From the moment I sat down, I knew this was a quality production.
After my initial panic at being stuck in a room where the mean age of the audience was about four, I began to relax to the dulcet tones of the performing quartet.
Normally when someone is not laughing, and everyone else is, it is because they don’t get the joke.
What I have always loved about Gilbert and Sullivan musicals is the tongue-in-cheek, ‘taking the mick’ style that is elemental to their popularity.
There tends to be controversy around plays, and films, that resurrect the character of Hitler for the sake of performance.
There is something about small performance spaces - their cosiness, their character - but most of all I enjoy how up-close and personal the actors can be in such venues.
I have very mixed feelings about this multi-genre one-woman play.
I give this production four stars with some trepidation, as I am not entirely sure whether it is just my sense of Western artistic norms that is holding me back, or if in fact Qing…
The hour-long musical and cultural immersion created by the Blueswater Collective would have received a perfect five stars if they had started as strongly as they finished.
As their sinuous bodies glided and writhed over the stage, stirring to the wailing undertones of the soundtrack, I was mesmerised.
I have always been of the belief that children’s shows require an element of the surreal for both the captivation of the children, and piquing the interest of the parents that pa…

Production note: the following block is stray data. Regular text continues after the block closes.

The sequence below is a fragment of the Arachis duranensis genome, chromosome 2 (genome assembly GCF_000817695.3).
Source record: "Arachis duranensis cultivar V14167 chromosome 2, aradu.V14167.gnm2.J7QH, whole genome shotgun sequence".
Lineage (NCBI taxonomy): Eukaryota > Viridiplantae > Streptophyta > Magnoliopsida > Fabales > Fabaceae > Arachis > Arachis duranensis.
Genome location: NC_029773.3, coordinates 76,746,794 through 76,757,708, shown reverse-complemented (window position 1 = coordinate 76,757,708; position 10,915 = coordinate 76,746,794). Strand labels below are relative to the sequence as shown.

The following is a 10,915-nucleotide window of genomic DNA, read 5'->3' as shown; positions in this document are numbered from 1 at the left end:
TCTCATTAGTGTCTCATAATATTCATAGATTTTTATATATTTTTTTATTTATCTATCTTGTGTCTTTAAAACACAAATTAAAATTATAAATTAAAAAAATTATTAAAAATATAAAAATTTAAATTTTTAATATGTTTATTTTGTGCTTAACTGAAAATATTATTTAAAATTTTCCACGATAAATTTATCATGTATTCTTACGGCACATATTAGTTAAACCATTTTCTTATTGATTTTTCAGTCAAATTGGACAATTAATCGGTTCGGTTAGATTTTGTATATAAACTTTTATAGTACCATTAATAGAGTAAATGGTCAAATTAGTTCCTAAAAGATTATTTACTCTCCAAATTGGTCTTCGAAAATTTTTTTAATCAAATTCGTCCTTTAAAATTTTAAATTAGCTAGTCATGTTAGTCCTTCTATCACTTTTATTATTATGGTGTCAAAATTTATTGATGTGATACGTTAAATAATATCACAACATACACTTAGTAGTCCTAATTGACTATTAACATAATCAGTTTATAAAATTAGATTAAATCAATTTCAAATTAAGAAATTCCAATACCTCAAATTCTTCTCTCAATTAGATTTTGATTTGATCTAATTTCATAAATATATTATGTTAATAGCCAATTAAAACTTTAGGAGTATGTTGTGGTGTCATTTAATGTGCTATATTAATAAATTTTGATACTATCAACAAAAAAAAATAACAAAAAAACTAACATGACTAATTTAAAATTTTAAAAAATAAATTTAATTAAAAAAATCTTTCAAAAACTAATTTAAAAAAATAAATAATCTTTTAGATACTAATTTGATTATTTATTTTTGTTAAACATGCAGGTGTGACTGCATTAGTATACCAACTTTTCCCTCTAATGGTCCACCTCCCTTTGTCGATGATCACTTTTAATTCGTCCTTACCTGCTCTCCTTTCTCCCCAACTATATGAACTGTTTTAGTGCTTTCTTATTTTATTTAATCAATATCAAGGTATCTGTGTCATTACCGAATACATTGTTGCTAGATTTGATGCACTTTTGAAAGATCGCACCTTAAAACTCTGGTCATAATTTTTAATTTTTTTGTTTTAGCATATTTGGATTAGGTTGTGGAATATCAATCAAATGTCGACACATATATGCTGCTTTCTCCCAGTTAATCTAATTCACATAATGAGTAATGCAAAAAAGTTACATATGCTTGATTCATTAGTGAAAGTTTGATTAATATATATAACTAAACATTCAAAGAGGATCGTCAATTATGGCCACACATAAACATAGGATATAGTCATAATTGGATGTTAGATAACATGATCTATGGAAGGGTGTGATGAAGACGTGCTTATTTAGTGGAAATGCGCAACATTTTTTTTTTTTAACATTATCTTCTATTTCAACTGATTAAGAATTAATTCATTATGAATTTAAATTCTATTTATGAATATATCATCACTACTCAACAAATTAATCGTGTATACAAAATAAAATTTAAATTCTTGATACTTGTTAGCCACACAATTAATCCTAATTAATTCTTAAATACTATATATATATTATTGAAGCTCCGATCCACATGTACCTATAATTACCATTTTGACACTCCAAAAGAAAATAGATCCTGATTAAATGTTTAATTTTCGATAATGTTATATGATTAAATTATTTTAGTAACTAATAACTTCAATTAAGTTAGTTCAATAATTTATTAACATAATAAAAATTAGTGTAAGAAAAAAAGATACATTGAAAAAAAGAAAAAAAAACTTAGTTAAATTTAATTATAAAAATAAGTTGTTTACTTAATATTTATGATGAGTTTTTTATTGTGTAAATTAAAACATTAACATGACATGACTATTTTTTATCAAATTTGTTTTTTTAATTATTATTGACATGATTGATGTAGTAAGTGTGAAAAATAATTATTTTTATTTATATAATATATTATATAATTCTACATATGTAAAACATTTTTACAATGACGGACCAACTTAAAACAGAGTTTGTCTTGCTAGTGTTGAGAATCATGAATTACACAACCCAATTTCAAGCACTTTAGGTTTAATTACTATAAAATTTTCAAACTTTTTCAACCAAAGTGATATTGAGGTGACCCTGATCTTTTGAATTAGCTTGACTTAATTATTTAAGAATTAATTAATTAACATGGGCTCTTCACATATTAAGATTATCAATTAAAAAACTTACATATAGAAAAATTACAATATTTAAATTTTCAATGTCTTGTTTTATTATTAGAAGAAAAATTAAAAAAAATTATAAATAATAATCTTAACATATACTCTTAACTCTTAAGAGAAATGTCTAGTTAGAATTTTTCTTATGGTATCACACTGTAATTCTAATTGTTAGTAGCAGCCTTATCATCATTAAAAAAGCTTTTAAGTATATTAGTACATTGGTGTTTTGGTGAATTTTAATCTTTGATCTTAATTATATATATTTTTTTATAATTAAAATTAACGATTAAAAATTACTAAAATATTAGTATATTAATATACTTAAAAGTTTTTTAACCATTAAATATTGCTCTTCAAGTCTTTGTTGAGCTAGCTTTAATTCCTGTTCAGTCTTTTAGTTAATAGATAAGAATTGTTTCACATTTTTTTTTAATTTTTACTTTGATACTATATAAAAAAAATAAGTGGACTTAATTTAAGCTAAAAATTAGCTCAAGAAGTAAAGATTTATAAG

Having interned in an NGO’s office this summer, I found this narrative of two asylum seekers caught in the complexities of the UK Border Agency’s claims system incredibly accur…
I was thrilled to experience a piece of theatre performed in its traditional style but with a fair number of contemporary tweaks to keep the audience on its toes.
Maybe it was the ‘sold out’ sign at the box office, or the massive queue, which I waited at the end of, anticipation intensifying with the perceived popularity of the productio…
I had anticipated a stunningly original production of Woyzeck by the Theatre Oikos company, considering their level of fringe experience and the quality of their text.
Newton Faulkner, armed with a guitar and a flask of tea, saunters on stage, chatting to the audience as he sets up.
Tin Girl Story is an interesting production but I am unsure as to whether 29 Shoes Theatre Company chose the appropriate setting, or listing for their creation.
Very occasionally we might have an original idea, and when we do we like to tell others about it; however nothing can be compared to the smugness of Michael Pinchbeck and Ollie Smi…
This play is stunning in its simplicity and endeavour.
As the company’s shiny programme will tell you, ten is a very significant number, not least for the total of performers in the production of Interno 10/B.
On entering Venue 13 I am blown away by the inspired set pieces.
This was a hilarious, fun and candy-full show.
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